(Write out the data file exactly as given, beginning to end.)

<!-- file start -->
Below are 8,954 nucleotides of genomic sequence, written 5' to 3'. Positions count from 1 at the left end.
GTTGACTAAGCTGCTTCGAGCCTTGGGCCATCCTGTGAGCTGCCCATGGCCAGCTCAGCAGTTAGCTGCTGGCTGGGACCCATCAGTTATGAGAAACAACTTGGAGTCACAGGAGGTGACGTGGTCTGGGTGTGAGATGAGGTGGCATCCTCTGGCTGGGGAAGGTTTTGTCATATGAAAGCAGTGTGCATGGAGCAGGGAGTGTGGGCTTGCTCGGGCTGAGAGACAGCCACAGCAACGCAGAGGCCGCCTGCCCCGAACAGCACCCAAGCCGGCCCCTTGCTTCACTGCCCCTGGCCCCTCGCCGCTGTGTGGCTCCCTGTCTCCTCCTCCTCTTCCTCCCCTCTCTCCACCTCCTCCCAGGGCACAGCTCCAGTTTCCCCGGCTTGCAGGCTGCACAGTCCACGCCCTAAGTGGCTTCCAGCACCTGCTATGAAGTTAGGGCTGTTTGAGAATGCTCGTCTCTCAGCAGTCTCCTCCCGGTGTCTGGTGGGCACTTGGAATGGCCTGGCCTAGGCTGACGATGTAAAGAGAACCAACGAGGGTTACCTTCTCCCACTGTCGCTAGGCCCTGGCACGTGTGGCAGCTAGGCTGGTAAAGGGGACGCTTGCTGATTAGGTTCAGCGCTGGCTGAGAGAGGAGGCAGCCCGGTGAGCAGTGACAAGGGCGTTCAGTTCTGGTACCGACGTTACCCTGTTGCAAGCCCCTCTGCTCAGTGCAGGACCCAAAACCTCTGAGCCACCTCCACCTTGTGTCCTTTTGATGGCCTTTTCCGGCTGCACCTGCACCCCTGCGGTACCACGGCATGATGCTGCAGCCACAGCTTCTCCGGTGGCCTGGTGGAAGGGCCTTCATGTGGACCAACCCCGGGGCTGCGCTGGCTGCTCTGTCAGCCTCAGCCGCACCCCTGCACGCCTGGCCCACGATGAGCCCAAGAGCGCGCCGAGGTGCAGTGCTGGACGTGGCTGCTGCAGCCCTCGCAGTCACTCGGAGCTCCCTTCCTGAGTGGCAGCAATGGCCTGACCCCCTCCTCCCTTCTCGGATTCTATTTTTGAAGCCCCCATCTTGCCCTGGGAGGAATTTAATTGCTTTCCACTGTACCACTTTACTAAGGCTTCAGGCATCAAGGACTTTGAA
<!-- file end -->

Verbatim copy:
Below are 8,954 nucleotides of genomic sequence, written 5' to 3'. Positions count from 1 at the left end.
GTTGACTAAGCTGCTTCGAGCCTTGGGCCATCCTGTGAGCTGCCCATGGCCAGCTCAGCAGTTAGCTGCTGGCTGGGACCCATCAGTTATGAGAAACAACTTGGAGTCACAGGAGGTGACGTGGTCTGGGTGTGAGATGAGGTGGCATCCTCTGGCTGGGGAAGGTTTTGTCATATGAAAGCAGTGTGCATGGAGCAGGGAGTGTGGGCTTGCTCGGGCTGAGAGACAGCCACAGCAACGCAGAGGCCGCCTGCCCCGAACAGCACCCAAGCCGGCCCCTTGCTTCACTGCCCCTGGCCCCTCGCCGCTGTGTGGCTCCCTGTCTCCTCCTCCTCTTCCTCCCCTCTCTCCACCTCCTCCCAGGGCACAGCTCCAGTTTCCCCGGCTTGCAGGCTGCACAGTCCACGCCCTAAGTGGCTTCCAGCACCTGCTATGAAGTTAGGGCTGTTTGAGAATGCTCGTCTCTCAGCAGTCTCCTCCCGGTGTCTGGTGGGCACTTGGAATGGCCTGGCCTAGGCTGACGATGTAAAGAGAACCAACGAGGGTTACCTTCTCCCACTGTCGCTAGGCCCTGGCACGTGTGGCAGCTAGGCTGGTAAAGGGGACGCTTGCTGATTAGGTTCAGCGCTGGCTGAGAGAGGAGGCAGCCCGGTGAGCAGTGACAAGGGCGTTCAGTTCTGGTACCGACGTTACCCTGTTGCAAGCCCCTCTGCTCAGTGCAGGACCCAAAACCTCTGAGCCACCTCCACCTTGTGTCCTTTTGATGGCCTTTTCCGGCTGCACCTGCACCCCTGCGGTACCACGGCATGATGCTGCAGCCACAGCTTCTCCGGTGGCCTGGTGGAAGGGCCTTCATGTGGACCAACCCCGGGGCTGCGCTGGCTGCTCTGTCAGCCTCAGCCGCACCCCTGCACGCCTGGCCCACGATGAGCCCAAGAGCGCGCCGAGGTGCAGTGCTGGACGTGGCTGCTGCAGCCCTCGCAGTCACTCGGAGCTCCCTTCCTGAGTGGCAGCAATGGCCTGACCCCCTCCTCCCTTCTCGGATTCTATTTTTGAAGCCCCCATCTTGCCCTGGGAGGAATTTAATTGCTTTCCACTGTACCACTTTACTAAGGCTTCAGGCATCAAGGACTTTGAA